I remember being blown away when I read Judith Plaskow’s book, Standing Again at Sinai: Judaism from a Feminist Perspective, shortly after it was published in 1990. She writes, “The need for a feminist Judaism begins with hearing silence.” She notes it’s a “silence so vast [it] tends to fade into the natural order….”  Women’s presence throughout Judaism has not been reflected in Jewish scripture, Jewish law, or in liturgical expression.

Plaskow zeroes in on the story in Exodus where the entire Israelite congregation, gathered at the base of Mt. Sinai, eagerly anticipates entry into the covenant, “the central event that established the Jewish people.” Before this communal event, the covenant had been entered into by way of the individual patriarchs—Abraham, Isaac, and Jacob.  The particularly disturbing verse for Plaskow is Exodus 19:15: “Be ready for the third day; do not go near a woman.”

The specific issue Moses addresses is ritual impurity since the emission of semen renders both parties that engage in coitus temporarily unfit to engage with the sacred.  Both women and men need to be ceremonially purified before approaching the holy.  However, Moses does not say “Men and women do not go near each other.”  At this crucial juncture in Jewish history, “Moses addresses the community only as men.” The text makes women invisible. Clearly it was men’s experience that shaped Torah.

Plaskow writes that “[Jewish] women have always known or assumed our presence at Sinai.” Exodus 19:15 “is painful because it seems to deny what we have always taken for granted. Of course we were at Sinai; how is it then that the text could imply we were not there?”

Why make a big deal of this? Can’t the text, asks Plaskow, be relegated to a time in history “way back then” when people and communities accepted gender inequality as the natural order?  Why not just accept the past for what it was and get on with things?  Because Torah (Hebrew Bible) is not “just” history, “but also living memory.” When the story of Sinai is read and recited in services as part of the lectionary reading over and over again, year after year, “women each time hear ourselves thrust aside anew, eavesdropping on a conversation among men and between men and God.” Continue reading “Of Monument(al) Importance by Esther Nelson”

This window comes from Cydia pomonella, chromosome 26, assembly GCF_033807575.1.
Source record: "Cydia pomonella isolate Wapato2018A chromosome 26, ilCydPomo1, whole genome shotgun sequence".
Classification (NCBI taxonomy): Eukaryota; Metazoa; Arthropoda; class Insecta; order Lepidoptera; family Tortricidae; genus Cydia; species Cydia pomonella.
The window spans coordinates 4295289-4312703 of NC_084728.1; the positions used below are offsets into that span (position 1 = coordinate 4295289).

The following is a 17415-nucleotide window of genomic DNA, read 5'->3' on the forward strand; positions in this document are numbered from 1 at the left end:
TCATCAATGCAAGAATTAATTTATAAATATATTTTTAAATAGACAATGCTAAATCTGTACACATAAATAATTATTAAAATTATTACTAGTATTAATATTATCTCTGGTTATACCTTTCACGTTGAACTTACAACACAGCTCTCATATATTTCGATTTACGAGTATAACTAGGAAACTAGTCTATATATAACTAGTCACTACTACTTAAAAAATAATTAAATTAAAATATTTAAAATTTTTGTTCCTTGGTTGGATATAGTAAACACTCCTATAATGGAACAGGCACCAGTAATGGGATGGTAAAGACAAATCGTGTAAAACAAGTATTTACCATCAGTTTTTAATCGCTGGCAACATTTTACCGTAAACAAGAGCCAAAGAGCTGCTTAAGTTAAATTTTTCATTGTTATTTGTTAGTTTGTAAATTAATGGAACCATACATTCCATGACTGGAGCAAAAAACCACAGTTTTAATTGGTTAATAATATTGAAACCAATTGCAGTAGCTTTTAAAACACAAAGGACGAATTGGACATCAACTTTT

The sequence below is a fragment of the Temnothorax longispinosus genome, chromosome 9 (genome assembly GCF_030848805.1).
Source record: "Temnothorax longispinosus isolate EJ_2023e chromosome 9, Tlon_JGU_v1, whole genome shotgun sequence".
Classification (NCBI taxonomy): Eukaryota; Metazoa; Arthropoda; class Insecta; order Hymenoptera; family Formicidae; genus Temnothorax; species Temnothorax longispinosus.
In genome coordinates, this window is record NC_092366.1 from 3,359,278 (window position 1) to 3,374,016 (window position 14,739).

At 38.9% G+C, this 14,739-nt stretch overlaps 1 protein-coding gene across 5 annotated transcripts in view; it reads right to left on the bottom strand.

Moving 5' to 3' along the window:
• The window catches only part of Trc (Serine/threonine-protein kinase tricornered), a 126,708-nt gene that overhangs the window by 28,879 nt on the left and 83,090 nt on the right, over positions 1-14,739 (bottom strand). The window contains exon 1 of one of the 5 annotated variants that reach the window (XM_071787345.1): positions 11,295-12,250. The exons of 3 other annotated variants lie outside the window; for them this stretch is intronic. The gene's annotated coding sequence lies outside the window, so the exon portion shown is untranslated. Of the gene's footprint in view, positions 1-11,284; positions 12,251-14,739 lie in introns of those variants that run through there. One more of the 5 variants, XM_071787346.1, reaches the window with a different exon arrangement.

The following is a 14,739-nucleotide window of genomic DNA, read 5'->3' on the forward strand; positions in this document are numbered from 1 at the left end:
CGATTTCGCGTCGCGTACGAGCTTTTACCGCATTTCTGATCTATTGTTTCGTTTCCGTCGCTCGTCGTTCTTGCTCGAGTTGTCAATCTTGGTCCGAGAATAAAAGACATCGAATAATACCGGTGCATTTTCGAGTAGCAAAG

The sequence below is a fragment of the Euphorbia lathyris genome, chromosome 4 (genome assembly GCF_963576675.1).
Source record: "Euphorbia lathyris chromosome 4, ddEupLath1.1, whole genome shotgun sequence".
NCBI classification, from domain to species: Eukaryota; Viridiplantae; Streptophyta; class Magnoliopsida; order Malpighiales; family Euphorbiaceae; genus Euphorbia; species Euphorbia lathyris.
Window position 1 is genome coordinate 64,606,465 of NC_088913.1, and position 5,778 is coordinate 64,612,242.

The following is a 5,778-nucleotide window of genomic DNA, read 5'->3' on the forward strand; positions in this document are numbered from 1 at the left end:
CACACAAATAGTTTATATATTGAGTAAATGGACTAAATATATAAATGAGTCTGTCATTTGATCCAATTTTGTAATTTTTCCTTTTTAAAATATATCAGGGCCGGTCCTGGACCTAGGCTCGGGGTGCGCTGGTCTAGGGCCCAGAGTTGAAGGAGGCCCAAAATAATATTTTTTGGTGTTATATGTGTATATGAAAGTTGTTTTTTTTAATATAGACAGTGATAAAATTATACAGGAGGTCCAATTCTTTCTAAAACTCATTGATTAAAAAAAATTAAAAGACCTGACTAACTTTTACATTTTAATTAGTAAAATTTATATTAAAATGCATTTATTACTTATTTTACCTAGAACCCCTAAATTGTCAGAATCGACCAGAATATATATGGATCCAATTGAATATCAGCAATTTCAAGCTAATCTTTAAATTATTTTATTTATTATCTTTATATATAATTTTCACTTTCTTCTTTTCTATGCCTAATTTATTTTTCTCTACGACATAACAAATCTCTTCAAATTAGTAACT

An Algorithm for Capturing White Heteropatriarchy: The Woman Caught in Adultery and the Failure of the Civil Rights and Feminist Movements to Embrace Intersectionality by Blanche Cook


The church occasioned one of my first conscious experiences with inequality — Sunday school to be exact. I was nine and bedecked in black platform shoes and a bright pink polyester suit.  It was the 70s, a moment in fashion history never to be revisited.  My Sunday school teacher, a spiritually angelic woman, was explaining the demise of the Woman Caught in Adultery. According to the story, the leaders of law and religion wanted to stone the woman to death for having intercourse with a man that was not her husband.  Although she was vulnerable to the death penalty, the man was not exposed to any punishment.  This lopsided sanctioning plagued my young mind.  Little did I know, I would spend my legal career, as a federal sex trafficking prosecutor and as a legal scholar, trying to vindicate the Woman Caught in Adultery.

Continue reading “An Algorithm for Capturing White Heteropatriarchy: The Woman Caught in Adultery and the Failure of the Civil Rights and Feminist Movements to Embrace Intersectionality by Blanche Cook”

White Christianity, Flags, and Football by Gina Messina

While Puerto Rico has faced its worst natural disaster in over a century; Trump has once again used trumpfoolery to distract his base from his failed action in assisting Americans in crisis by starting a fight with the NFL. It seems a fitting plot for the reality show television host turned fake politician/president.

People are dying in the streets with no access to water or medication. It is expected to take four months to restore power to the island and everyday mothers take their children to stand in line for a minimum of twelve hours to get two packs of ice – hopefully, a few more if their children are allowed a share as well.

Rather than mobilizing efforts to bring aid to Puerto Ricans, Trump has diverted attention from his failure by ranting that NFL players should be fired for disrespecting the American flag by taking a knee during the national anthem. It is no surprise that our fake president is unable to make the connection between the peaceful protests and lack of rights for every American – he likely thinks that Rosa Parks was protesting the transportation system. Continue reading “White Christianity, Flags, and Football by Gina Messina”

#NotYourWedge: Asian Americans and Affirmative Action by Grace Yia-Hei Kao

Asian Americans are making headline news as the nation once again grapples with affirmative action.

There are two precipitating incidents this time around:

Continue reading “#NotYourWedge: Asian Americans and Affirmative Action by Grace Yia-Hei Kao”